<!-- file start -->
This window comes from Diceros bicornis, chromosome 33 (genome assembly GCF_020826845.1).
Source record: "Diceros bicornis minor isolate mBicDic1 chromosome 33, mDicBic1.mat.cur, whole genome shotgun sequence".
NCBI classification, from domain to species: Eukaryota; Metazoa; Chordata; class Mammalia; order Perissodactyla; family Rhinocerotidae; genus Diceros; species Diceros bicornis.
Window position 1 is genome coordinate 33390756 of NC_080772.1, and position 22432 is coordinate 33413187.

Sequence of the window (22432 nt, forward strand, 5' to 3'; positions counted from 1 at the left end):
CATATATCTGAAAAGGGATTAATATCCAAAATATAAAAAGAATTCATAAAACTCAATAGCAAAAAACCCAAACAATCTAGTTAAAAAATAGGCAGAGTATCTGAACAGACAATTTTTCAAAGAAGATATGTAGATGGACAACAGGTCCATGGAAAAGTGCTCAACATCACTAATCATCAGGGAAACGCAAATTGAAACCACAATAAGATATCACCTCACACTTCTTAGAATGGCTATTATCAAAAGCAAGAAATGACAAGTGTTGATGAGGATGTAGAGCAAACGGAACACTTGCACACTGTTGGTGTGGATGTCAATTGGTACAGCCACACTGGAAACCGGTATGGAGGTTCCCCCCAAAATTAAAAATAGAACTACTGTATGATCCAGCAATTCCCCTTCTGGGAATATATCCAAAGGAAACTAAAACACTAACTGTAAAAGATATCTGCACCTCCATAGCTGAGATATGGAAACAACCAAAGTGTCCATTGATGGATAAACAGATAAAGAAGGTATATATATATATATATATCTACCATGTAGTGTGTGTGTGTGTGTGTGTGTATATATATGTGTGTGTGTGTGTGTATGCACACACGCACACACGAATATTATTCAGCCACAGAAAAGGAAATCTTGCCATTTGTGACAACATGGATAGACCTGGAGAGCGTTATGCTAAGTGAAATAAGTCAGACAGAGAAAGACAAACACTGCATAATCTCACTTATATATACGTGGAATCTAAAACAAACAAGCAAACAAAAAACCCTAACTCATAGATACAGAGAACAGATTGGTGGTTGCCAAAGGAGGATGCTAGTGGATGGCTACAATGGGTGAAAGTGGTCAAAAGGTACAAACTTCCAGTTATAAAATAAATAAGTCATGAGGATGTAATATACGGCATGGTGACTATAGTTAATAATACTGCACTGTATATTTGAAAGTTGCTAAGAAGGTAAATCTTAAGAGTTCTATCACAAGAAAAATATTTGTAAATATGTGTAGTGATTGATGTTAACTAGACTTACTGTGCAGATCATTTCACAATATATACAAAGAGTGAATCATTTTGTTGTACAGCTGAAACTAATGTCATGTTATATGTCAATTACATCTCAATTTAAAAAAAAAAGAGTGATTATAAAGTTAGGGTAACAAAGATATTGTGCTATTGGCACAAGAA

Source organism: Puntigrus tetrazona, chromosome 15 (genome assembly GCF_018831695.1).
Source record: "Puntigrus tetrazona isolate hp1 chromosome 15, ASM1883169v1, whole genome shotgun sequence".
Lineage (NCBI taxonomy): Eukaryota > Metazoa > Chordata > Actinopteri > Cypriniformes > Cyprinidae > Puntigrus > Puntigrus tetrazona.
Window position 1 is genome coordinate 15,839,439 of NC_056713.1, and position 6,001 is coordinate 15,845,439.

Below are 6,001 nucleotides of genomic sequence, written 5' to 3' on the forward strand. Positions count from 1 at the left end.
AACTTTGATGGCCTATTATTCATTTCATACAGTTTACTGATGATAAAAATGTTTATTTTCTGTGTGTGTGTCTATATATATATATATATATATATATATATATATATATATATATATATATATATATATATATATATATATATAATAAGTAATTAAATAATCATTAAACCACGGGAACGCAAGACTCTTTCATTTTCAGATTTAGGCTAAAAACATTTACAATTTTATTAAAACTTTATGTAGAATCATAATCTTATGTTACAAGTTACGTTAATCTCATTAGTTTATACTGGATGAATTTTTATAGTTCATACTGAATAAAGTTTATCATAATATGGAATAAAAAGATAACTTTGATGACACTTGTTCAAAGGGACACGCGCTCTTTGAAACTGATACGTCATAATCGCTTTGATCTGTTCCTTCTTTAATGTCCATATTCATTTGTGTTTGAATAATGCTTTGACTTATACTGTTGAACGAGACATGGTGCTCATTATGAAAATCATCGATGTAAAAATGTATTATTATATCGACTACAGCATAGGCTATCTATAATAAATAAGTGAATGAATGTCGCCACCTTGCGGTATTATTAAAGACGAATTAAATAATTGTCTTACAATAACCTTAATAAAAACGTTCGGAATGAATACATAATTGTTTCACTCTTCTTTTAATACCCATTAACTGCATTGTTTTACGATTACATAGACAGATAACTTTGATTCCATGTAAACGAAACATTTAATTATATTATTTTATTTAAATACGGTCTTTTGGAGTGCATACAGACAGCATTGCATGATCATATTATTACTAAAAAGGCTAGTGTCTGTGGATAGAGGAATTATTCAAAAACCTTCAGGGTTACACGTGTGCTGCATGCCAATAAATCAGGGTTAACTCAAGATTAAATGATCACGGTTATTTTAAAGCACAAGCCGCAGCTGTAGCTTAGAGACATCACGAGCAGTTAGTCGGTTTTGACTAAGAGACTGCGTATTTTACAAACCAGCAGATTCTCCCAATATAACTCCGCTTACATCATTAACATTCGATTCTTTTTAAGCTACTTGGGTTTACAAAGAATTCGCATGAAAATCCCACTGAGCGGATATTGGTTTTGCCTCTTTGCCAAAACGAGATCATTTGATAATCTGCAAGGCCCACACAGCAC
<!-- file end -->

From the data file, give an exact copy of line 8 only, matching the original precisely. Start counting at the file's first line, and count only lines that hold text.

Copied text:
Source record: "Puntigrus tetrazona isolate hp1 chromosome 15, ASM1883169v1, whole genome shotgun sequence".